You can see in the following image that the bokeh is horrible, as this is the only Lexio 70 I have to test I don’t want to make any presumptions but I will, I doubt it gets much better. It also has some weird pincushion distortion at the wide end that isn’t even across the frame. I found another persons set on Flickr had the same distortion so I believe it’s a characteristic of the camera. This appears most obviously with straight lines that become stretched upwards towards the edges. This may be caused by the aspherical elements in the lens and is much more dramatic than with a simpler lens design.
What I do like about it is that although it resets to full auto after powering off and on it does remember the last setting you had selected so that when you press the mode button it jumps to that one, which can be any of the eight over rides it provides.
As it affords a 28mm focal length at the wide end, which is somewhat rare in a point and shoot, it’s worth picking one out of the thrift store pile for a couple dollars. That is as long as you know the limitations.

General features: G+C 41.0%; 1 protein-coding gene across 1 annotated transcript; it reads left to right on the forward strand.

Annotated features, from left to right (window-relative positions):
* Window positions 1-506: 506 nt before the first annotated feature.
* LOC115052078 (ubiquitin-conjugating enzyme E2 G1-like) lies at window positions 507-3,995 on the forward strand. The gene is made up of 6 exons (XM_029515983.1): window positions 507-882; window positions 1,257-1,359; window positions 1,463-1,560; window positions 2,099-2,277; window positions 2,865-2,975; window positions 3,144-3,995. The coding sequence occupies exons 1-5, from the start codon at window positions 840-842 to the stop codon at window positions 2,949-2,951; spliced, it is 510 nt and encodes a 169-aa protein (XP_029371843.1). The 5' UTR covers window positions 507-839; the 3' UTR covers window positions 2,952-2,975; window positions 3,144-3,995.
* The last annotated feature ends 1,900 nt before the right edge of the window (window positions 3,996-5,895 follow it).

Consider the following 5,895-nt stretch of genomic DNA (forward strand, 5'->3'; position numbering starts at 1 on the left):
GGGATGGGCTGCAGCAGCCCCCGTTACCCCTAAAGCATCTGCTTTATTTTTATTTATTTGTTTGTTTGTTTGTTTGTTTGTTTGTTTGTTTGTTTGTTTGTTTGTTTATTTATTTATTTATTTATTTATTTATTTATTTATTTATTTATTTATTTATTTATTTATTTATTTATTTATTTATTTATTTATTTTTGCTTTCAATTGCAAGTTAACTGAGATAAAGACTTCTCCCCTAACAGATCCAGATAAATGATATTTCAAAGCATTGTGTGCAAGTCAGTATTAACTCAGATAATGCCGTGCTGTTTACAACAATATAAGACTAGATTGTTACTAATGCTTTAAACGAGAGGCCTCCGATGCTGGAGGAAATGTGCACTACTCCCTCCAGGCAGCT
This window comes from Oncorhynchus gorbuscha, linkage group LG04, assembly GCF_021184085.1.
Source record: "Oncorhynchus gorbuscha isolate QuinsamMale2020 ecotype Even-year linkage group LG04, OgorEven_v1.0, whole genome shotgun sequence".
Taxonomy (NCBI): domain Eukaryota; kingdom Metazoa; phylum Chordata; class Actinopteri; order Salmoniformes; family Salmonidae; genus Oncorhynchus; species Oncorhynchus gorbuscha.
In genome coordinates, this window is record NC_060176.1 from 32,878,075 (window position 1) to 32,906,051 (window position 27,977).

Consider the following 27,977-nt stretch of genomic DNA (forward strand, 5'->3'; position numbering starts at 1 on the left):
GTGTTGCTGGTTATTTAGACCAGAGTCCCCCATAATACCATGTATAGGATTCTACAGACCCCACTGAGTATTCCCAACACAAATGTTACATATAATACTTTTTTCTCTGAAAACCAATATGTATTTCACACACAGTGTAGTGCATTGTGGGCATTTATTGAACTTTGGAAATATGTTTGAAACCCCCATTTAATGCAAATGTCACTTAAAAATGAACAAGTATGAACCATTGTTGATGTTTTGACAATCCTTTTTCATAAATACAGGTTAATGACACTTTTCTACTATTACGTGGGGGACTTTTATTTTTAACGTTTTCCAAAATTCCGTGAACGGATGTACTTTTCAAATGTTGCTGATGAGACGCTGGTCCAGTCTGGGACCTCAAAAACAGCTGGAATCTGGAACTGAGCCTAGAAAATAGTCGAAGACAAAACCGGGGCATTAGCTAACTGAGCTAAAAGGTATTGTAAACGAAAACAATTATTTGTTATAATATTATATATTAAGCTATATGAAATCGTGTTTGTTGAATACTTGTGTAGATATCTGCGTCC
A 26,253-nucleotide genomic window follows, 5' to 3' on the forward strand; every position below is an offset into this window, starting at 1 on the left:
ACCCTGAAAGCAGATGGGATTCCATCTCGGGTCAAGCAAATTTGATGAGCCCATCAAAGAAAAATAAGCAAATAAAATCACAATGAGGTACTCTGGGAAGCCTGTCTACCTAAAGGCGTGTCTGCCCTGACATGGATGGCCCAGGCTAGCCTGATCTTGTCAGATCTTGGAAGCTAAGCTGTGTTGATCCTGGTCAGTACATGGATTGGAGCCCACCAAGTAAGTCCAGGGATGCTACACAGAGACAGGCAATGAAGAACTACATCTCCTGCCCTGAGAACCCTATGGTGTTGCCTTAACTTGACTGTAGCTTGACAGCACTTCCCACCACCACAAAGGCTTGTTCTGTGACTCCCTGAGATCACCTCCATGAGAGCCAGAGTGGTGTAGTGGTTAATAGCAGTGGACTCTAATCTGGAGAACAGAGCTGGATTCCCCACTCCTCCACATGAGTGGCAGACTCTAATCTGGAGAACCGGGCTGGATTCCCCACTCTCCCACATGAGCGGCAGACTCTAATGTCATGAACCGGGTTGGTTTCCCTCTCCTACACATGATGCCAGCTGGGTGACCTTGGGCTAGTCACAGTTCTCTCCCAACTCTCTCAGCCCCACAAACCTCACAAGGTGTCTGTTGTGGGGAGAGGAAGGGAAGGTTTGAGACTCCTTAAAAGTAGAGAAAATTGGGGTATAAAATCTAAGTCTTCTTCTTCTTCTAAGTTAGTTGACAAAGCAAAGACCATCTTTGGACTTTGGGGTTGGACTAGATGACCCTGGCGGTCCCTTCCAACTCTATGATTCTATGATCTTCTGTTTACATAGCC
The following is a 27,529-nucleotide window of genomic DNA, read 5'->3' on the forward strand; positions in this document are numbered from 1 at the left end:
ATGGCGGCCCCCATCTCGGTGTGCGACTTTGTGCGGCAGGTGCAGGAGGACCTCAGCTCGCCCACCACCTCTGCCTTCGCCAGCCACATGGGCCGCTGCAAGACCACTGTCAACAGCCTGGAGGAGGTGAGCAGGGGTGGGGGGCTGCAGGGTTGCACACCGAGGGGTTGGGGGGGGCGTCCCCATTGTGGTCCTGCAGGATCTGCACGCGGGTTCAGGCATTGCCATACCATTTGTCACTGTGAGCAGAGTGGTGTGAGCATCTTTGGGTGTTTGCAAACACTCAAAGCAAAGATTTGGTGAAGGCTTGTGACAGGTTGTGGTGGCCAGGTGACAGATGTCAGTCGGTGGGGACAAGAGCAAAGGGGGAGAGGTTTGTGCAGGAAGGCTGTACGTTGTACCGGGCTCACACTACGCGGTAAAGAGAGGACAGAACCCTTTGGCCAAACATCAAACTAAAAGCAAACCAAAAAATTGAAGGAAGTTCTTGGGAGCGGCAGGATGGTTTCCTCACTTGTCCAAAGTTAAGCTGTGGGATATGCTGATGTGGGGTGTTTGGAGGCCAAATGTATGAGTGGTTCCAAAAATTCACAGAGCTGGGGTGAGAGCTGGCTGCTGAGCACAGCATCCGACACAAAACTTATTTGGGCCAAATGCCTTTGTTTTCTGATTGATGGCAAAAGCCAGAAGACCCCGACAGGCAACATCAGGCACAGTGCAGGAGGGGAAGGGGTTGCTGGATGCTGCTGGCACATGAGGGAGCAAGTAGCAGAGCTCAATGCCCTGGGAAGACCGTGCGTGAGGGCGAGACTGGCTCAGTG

Something happened along the way to this blog post. I had originally intended to show the difference in output from these two cameras using their respective film formats (35mm for the Big Mini and APS for the Super Big Mini) but the thing is that it really is indisputable that 35mm film is better so I decided to just throw all of the shots together and forget about it. Several things are apparent however. The wide aspect of the APS film can be used to make an interesting difference in some compositions, it amounts to 16:9 when you use the entire frame and the other thing is that the Super Big Mini has quite a bit of vignetting with the larger 35mm film.
Big Mini and Super Big Mini (which is actually a double oxymoron)